How to Become an Angel Investor:
Angel Investing 101 for How to Begin Angel Investing
At its most basic concept, the angel investor definition describes a person with a great deal of money who provides the funds necessary for a business startup or other venture to successfully get off the ground. They don't do this out of the kindness of their heart - their angel investment is usually made in exchange for ownership, convertible debt or some other type of equity in a startup. In reality, though, just being affluent isn't enough. If you want to learn how to angel invest, there are a few key ideas that you'll want to explore.
As a rule of thumb, you should also be able to allocate up to 10% of your net assets as angel investments without being concerned that you will lose everything.
We've also got a newly released course that can teach you how to begin in venture capital and angel investing.
Angel Investing 101
If you've already comfortable with the answer to the question "what is angel investing?" and you've decided this is the path you want to explore, the next step in your journey involves finding an "in." According to Paul Graham (Y-Combinator), the easiest way to do this is to look around your social and professional circles and find someone that you know that is already an angel investor themselves. Angel investors are constantly conducting business deals and looking for new avenues to expand their network - tagging along for the ride is a great way to get your feet wet, so to speak.
According to an Angel Kings survey, there are more than 300,000 designated "angel investors" in the United States last year alone. Thus, chances are high you know at least one angel investor in your community.
Do Your Research Before Angel Investing
A large component of angel investing isn't just spending money, but spending money wisely. The number one rule for becoming an angel investor is to make sure that you've done as much research as possible into the company or startup in question. Far too many people get hung up on the terms of a deal, the timeline and other things that ultimately don't matter. Ask yourself the following question - "do I believe in this company and what they're poised to do?" If the answer is anything other than "yes," you need to keep looking.
As of 2015, the most attractive sector to angel investors is healthcare - it's a great place to begin looking when you're just starting out.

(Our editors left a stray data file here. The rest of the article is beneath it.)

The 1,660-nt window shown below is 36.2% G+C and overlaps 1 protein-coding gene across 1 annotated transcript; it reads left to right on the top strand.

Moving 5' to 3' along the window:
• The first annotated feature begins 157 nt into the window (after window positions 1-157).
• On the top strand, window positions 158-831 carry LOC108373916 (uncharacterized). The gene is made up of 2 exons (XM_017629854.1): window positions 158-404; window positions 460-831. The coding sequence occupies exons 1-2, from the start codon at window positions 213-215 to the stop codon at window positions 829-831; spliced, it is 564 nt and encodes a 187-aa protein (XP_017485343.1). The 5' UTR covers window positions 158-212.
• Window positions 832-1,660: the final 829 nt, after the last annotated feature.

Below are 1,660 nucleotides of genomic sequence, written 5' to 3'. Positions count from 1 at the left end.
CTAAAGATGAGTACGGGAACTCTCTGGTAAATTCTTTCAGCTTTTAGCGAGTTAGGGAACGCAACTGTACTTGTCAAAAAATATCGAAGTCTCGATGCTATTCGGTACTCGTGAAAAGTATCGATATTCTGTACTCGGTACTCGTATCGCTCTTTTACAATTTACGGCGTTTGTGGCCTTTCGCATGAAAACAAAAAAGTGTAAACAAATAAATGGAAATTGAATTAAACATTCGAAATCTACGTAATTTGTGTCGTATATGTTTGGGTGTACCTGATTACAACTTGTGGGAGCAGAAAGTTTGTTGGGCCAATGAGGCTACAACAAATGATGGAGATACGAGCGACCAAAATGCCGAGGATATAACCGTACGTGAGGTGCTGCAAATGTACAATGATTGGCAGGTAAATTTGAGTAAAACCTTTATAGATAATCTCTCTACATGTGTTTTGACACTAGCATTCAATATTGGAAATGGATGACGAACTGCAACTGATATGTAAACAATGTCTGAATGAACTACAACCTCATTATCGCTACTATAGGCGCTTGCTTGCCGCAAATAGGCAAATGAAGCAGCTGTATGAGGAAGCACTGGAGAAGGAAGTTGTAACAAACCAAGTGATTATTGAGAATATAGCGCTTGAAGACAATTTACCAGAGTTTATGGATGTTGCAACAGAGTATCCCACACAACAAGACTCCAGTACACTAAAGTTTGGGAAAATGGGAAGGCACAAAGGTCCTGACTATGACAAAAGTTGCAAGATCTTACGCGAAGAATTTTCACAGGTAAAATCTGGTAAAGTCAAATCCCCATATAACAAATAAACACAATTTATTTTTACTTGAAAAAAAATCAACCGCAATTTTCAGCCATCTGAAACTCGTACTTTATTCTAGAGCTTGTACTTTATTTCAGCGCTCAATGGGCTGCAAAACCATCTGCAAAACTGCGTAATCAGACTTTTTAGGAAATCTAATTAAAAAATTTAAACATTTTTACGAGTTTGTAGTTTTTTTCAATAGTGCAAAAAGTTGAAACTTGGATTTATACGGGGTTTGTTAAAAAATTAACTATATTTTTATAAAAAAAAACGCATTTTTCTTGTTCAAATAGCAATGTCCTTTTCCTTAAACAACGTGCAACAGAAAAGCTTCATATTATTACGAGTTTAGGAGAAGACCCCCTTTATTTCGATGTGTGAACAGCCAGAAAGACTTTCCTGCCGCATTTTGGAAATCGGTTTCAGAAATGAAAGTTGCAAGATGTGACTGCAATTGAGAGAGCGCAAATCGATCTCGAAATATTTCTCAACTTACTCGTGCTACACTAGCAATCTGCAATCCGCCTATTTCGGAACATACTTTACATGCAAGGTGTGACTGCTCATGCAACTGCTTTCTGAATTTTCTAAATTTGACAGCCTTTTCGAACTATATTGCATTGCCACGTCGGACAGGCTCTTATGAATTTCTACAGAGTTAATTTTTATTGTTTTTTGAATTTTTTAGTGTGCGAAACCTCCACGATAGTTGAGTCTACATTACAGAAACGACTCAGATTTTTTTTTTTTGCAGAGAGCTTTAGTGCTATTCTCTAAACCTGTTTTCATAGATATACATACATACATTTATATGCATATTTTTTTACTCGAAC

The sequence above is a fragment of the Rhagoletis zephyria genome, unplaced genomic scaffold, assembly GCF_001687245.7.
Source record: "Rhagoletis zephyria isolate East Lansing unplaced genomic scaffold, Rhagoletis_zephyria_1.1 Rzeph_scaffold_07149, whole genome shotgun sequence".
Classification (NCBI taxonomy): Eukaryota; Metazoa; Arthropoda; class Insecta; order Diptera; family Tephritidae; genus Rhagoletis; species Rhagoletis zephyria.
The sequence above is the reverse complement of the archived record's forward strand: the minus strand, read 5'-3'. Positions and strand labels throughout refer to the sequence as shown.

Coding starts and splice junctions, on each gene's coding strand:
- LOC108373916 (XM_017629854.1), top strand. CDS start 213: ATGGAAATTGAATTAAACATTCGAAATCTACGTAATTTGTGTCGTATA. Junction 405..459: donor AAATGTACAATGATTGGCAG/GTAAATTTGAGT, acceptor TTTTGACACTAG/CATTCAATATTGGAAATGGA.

In our book on angel investing - "Kings Over Aces" - we teach you how to make smarter angel investments while factoring in things such as people, product, execution, timing and the financials of the startup. Each of these components are critical to making calculated risks in top startups - and eventually receiving a strong ROI - Return on Investment.
Look at Your Family and Other Relationships
Because such a large part of angel investing involves spending your money in ways that you believe in, it makes sense to begin by looking at your current relationships. Try to keep things from getting too emotional, but look at family members with business ideas or perhaps co-workers from previous business relationships as a great opportunity to begin your career.
Keep Your Eye on the Future = Angel Investing Basics
According to QZ.com, one of the major rules of angel investing 101 is that you should never judge an idea based solely on how it is being executed at the beginning stages of the process. If every angel investor stopped short of a deal just because a great idea was being executed poorly, there would be no angel investors left. Always fall back on the idea itself: is it good? Does it have the type of longevity that you're used to? Once the "growing pains" are dealt with, what does this idea look like in five years? Ten years? Always keep your eye on the future so that you know where you should be focusing your attention on now.
Know When You're Needed and, More Importantly, When You're Not
Based on our first angel investments, we can tell you that most angel funds rest between the ranges of $1 and $2 million dollars. However, they're responsible for a lot more than just money.
Entrepreneurs are strong-willed, forward thinking individuals - generally speaking, they may not be looking for quite as much input on your behalf as you're willing to give. However, some may be looking for a true collaborator in every sense of the word and might want help with important business decisions like hiring employees. Understanding what type of relationship you're about to enter into will go a long way towards helping you achieve your goal of becoming a successful angel investor.
As a leading, top-ranked angel investing, venture capital and private equity firm, Angel Kings invests in top startups within industries such as biotech and cybersecurity. Learn how to become an angel investor and meet hot startups in interesting areas of America.
Get 10 Inside Tips on How to Become an Angel Investor From the Expert Angels: